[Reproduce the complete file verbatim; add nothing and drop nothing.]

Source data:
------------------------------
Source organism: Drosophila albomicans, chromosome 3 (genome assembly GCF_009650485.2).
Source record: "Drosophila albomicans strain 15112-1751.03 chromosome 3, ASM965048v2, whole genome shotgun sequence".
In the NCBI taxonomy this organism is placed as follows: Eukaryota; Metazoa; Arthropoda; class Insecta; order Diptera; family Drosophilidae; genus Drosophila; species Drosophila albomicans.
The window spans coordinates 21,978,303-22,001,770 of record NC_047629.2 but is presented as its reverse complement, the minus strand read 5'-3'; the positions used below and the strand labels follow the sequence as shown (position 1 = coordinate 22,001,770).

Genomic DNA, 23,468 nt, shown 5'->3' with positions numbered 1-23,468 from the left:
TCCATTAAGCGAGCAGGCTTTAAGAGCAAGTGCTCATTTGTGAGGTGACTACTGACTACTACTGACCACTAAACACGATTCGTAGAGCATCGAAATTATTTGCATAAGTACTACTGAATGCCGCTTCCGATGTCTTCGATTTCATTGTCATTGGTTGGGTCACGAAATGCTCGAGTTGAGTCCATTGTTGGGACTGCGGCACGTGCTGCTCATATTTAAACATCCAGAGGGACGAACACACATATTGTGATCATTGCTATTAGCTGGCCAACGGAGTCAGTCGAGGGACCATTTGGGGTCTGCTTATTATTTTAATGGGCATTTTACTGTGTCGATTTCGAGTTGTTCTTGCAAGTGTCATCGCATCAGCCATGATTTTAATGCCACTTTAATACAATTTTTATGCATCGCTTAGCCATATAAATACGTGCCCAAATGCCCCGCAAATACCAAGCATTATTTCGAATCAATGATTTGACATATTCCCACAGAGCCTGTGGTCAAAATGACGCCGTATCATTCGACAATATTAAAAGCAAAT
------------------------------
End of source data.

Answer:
Source organism: Drosophila albomicans, chromosome 3 (genome assembly GCF_009650485.2).
Source record: "Drosophila albomicans strain 15112-1751.03 chromosome 3, ASM965048v2, whole genome shotgun sequence".
In the NCBI taxonomy this organism is placed as follows: Eukaryota; Metazoa; Arthropoda; class Insecta; order Diptera; family Drosophilidae; genus Drosophila; species Drosophila albomicans.
The window spans coordinates 21,978,303-22,001,770 of record NC_047629.2 but is presented as its reverse complement, the minus strand read 5'-3'; the positions used below and the strand labels follow the sequence as shown (position 1 = coordinate 22,001,770).

Genomic DNA, 23,468 nt, shown 5'->3' with positions numbered 1-23,468 from the left:
TCCATTAAGCGAGCAGGCTTTAAGAGCAAGTGCTCATTTGTGAGGTGACTACTGACTACTACTGACCACTAAACACGATTCGTAGAGCATCGAAATTATTTGCATAAGTACTACTGAATGCCGCTTCCGATGTCTTCGATTTCATTGTCATTGGTTGGGTCACGAAATGCTCGAGTTGAGTCCATTGTTGGGACTGCGGCACGTGCTGCTCATATTTAAACATCCAGAGGGACGAACACACATATTGTGATCATTGCTATTAGCTGGCCAACGGAGTCAGTCGAGGGACCATTTGGGGTCTGCTTATTATTTTAATGGGCATTTTACTGTGTCGATTTCGAGTTGTTCTTGCAAGTGTCATCGCATCAGCCATGATTTTAATGCCACTTTAATACAATTTTTATGCATCGCTTAGCCATATAAATACGTGCCCAAATGCCCCGCAAATACCAAGCATTATTTCGAATCAATGATTTGACATATTCCCACAGAGCCTGTGGTCAAAATGACGCCGTATCATTCGACAATATTAAAAGCAAAT